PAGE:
Acknowledging that the agriculture, mining, manufacturing, data centre and other sectors will be essential to Australia meeting emissions reductions goals, the government has established a $43M Industrial Energy Transformation Studies Program.
It makes funding available to encourage manufacturers and others to consider decarbonisation efforts including technologies that enable greater flexibility and responsiveness of energy demand, such as digitalisation.
All of this points to the expectation that Australian manufacturers must do what they can to actively decarbonise Australian industry.
The Role of Digitalisation
Application modernisation and digitisation of workloads are already underway at many organisations, partly because applications have advanced and requirements have changed, but also to reduce operational overhead.
More efficient workloads and data sharing allow the business to extract and enhance data insights across the organisation and automate daily tasks, both of which can offer savings and agility in the organisation, particularly relevant for the manufacturing sector. A reduced infrastructure footprint can save on power costs.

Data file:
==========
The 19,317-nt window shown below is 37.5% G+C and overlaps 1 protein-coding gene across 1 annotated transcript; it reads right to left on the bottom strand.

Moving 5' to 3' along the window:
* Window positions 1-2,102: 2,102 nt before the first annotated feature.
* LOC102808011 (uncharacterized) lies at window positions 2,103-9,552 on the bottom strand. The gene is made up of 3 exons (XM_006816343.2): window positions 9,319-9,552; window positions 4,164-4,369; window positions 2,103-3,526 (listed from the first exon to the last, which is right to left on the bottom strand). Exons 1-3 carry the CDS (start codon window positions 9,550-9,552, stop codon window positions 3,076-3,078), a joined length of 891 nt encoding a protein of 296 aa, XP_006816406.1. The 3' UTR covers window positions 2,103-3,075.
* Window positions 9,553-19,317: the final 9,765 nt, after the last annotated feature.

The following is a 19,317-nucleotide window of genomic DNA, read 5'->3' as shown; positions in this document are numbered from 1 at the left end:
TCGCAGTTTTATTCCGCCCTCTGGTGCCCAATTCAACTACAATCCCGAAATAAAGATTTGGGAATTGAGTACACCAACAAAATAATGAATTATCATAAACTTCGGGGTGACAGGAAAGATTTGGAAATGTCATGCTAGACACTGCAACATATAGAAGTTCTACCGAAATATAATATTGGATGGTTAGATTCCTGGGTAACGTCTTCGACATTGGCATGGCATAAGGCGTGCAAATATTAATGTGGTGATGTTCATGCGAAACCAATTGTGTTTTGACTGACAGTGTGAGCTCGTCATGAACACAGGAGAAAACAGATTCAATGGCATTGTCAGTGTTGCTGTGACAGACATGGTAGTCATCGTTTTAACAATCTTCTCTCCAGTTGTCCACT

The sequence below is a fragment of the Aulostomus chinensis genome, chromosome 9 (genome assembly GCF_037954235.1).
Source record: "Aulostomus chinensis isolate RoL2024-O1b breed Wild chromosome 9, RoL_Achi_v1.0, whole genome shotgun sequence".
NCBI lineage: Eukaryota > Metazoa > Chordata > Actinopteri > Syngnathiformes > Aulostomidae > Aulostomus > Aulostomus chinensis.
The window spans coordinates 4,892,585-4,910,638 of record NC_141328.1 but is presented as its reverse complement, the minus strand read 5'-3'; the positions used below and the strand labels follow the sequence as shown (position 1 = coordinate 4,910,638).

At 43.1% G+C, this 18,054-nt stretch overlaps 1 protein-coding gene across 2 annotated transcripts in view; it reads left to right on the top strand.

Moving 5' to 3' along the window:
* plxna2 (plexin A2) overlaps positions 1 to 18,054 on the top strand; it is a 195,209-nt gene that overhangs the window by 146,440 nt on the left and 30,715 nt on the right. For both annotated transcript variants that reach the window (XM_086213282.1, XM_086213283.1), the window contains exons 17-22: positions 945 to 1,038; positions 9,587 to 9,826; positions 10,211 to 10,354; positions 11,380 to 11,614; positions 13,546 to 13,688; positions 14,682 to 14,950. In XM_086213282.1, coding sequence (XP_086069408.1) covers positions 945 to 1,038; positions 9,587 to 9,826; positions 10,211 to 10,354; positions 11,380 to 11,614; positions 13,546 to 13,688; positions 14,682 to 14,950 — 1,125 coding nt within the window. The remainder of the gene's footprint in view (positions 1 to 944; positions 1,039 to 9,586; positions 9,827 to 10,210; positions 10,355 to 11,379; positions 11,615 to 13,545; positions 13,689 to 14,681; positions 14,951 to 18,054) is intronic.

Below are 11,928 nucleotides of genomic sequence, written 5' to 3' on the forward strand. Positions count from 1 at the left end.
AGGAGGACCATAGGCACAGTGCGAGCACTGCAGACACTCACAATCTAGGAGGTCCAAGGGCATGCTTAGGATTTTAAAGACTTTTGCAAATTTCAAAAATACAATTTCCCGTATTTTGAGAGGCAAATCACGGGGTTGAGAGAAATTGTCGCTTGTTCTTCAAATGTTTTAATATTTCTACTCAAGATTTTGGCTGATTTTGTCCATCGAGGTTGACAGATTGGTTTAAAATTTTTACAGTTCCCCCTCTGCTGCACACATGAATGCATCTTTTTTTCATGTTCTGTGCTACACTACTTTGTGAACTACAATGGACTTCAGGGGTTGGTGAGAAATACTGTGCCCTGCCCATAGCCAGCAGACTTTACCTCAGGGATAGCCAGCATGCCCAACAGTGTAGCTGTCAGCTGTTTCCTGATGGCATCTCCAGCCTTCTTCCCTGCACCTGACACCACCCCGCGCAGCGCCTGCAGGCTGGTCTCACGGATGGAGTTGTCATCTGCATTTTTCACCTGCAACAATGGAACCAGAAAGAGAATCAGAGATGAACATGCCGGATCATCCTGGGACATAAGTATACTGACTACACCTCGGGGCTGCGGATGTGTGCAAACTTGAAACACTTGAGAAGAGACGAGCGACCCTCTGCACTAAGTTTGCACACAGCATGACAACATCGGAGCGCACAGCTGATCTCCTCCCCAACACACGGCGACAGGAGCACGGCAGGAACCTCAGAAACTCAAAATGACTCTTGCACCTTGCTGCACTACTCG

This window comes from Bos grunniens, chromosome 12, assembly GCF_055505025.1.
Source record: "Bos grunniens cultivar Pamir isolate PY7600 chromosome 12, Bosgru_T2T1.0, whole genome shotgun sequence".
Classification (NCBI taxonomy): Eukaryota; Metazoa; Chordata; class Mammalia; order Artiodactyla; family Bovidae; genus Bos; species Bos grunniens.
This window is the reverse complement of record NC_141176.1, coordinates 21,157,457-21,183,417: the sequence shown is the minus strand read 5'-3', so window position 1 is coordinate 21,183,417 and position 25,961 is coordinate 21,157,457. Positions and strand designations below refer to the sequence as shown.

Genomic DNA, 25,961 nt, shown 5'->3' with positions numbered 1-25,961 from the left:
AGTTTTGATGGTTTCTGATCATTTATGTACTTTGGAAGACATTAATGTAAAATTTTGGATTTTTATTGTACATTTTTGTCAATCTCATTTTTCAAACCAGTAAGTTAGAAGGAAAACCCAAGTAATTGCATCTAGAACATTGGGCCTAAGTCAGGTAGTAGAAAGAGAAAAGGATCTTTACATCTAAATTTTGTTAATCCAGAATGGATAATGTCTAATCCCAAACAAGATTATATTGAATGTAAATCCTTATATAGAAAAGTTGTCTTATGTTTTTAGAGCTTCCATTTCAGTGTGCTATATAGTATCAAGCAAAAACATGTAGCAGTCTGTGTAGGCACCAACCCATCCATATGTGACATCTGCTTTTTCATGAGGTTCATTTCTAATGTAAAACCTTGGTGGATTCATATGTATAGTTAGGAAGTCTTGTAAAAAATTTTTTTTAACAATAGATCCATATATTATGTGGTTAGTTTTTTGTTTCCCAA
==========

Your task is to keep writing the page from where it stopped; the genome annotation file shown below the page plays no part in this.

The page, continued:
That’s an excellent business case for app modernisation, but let’s not forget the associated contribution to ESG goals.
Data centres must be powered and cooled 24/7, whether housed within your own premises, or accessed via cloud or managed services. This significantly contribute to the business’ overall carbon footprint. The global carbon footprint for data centres accounts for more than 2% of global carbon emissions, which is reportedly the equivalent of global airline industry.
That number is expected to rise, but your business can take steps to reduce its own infrastructure footprint. App modernisation can provide up to 50% savings in terms of server capacity, reducing the energy consumption of the data centres that service the business, and cutting carbon emissions along with the power bill.